Should You Consider Human Translation For Your Blog?
Like many other blog owners, we’ve been having severe problems with automated translation tools, particularly Angsuman translator in our case–where either blank pages appear or one gets this message from Google:
… but your query looks similar to automated requests from a computer virus or spyware application. To protect our users, we can’t process your request right now.
We’ll restore your access as quickly as possible, so try again soon. In the meantime, if you suspect that your computer or network has been infected, you might want to run a virus checker or spyware remover to make sure that your systems are free of viruses and other spurious software.
We apologize for the inconvenience, and hope we’ll see you again on Google.
And so we have decided to remove the plugin altogether. For a while, after we first installed it, it worked great and brought in some decent traffic, especially on some of the international news stories. But after the recent WP upgrade, we’ve met with some technical difficulties, and there seems no light at the end of that tunnel, even with several consultations with the plugin author (we can’t seem to figure out what exactly is wrong with our installation/server). At any rate, most foreign language speakers observe machine translated articles as crude and barely readable as genuine translation anyway. They are too literal, and devoid of usable context.
So what’s the alternative? One option that we have explored here at the Blog Herald is human translation and this is something that we will continue to do. Last week, Tony announced the opening of The Blog Herald Japan, as a humanly translated version of Blog Herald. And it has met with remarkable success. It hit the front pages of the three largest news sites in Japan-: at CNet Japan, at Japan.Internet.com and on the online and offline versions of the Nikkei Newspaper. When we launched The Blog Herald Japan, we checked our Alexa stats as far as visitors from Japan was concerned. Our ranking in Japan was 37,972 and Japanese visitors represented less than 2% of all traffic. As of today on Alexa, Blog Herald’s ranking in Japan is 6,832, second only to our ranking in the Philippines and Canada; and represents over 10% of all users, second only to the United States. This, in just over one week.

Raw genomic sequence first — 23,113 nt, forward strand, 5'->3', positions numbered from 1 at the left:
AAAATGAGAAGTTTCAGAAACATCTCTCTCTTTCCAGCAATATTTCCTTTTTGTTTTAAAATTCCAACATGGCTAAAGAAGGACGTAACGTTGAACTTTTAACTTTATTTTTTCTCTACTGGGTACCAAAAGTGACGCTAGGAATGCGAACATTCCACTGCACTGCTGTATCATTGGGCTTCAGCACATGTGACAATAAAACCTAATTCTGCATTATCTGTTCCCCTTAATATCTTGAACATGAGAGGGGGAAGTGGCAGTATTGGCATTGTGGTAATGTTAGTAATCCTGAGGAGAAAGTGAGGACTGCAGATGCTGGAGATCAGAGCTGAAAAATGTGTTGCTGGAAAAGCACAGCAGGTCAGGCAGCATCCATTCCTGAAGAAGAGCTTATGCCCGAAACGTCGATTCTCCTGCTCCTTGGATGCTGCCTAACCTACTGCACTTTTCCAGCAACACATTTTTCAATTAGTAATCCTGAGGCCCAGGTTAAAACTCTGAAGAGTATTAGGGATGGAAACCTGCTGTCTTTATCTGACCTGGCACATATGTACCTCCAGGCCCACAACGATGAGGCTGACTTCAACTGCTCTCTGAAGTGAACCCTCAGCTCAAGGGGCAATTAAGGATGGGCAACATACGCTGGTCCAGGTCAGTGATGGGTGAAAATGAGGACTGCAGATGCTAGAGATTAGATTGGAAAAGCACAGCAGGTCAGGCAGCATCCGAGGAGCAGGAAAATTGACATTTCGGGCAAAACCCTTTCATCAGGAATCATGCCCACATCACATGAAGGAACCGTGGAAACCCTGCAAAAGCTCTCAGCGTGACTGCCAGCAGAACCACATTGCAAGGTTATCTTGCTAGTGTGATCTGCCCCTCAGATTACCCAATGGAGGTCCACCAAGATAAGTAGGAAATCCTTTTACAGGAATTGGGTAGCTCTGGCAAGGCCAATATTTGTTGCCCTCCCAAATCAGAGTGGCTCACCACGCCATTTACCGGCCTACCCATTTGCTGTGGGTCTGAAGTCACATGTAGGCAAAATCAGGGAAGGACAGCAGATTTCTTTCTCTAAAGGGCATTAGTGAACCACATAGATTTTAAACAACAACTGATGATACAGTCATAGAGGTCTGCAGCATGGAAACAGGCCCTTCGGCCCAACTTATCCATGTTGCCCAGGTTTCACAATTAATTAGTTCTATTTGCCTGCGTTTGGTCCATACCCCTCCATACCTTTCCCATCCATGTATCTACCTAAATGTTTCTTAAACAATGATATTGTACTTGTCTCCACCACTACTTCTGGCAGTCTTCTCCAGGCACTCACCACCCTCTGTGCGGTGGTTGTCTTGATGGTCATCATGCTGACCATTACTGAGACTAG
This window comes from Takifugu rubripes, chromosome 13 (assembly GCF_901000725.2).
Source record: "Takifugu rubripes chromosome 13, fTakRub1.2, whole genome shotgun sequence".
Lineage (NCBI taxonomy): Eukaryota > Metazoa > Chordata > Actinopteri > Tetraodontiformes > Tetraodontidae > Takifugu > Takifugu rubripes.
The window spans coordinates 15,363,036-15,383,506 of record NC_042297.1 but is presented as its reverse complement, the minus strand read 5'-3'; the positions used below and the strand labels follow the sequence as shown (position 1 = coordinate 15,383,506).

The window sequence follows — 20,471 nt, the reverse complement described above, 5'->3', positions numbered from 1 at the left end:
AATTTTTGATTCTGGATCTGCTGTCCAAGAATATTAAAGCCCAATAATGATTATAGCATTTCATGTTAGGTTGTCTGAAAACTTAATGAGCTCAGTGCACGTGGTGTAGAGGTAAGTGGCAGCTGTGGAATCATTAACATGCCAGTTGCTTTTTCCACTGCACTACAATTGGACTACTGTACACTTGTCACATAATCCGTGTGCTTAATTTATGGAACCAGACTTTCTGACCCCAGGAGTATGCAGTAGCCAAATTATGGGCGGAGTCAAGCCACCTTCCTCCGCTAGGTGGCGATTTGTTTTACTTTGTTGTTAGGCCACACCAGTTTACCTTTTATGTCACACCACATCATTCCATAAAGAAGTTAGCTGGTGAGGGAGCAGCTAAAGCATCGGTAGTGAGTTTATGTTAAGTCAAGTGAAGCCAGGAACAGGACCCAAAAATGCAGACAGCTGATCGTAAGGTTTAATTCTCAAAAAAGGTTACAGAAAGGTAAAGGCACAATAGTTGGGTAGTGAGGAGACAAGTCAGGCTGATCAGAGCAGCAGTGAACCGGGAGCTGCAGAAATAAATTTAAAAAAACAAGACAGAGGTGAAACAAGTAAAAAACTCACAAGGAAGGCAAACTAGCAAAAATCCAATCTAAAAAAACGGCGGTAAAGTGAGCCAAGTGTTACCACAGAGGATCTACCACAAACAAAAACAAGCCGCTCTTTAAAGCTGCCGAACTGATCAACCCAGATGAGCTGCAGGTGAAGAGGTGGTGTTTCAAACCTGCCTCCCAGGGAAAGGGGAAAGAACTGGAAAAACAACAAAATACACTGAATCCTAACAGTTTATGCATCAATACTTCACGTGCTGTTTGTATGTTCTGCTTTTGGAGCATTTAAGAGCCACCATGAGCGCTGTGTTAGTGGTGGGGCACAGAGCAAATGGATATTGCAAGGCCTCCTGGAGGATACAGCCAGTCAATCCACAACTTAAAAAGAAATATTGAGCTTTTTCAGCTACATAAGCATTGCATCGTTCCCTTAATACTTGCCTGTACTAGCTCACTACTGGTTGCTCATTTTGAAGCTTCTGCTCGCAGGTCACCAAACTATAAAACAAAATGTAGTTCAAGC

Obviously, not all blog owners can afford human translation- but for those who can, it seems to be a pretty positive move in expanding one’s readership!
J. Angelo Racoma is a technology journalist for CMSWire and TFTS. A former editor at Splashpress Media, The Blog Herald and Performancing, he now does consultancy work through WorkSmartr.com. Follow him at racoma.net and on Twitter.
They say Google are working hard on this, but for the time being MT (machine translation) is showing great reluctance in keeping instep with Moore’s law.
Funny stories abound caused by bad MT. My favourite occurred during an EU Parliament debate during which the French representative called for a ‘sagesse Normande’ quickly translated into ‘what we need here is Norman Wisdom’ That’s for those old enough to remember the English comic, Mr Wisdom. Cultural differences not to mention the pure nonsense sometimes found in languages should keep MT at bay for any half serious work, for a good while yet.
Congratulations for your human Japanese translations, way to go. Ever considered the Spanish-speaking audience?
Norman Wisdom- absolutely classic! Spanish is definitely one of the next ones coming.
it is an interesting site, I will go back there
403 errors are being reported elsewhere too. But I think the new version of the Angsuman plugin they point to may fix this issue. I tried caching, but that is not helping anymore. Maybe too many users are using these plugins.
Just an update on these BH Japan stats. In less than a week since this post, Alexa is now showing 15% of BH users are from Japan, with BH having a position of 5,273 in Japan and that 5% of BH users go to http://jp.blogherald.com, up from 3%. I thought this noteworthy for any other blog owner thinking of doing the same thing, as one might have put the initial momentum down to it just being something “new” in Japanese blogosphere.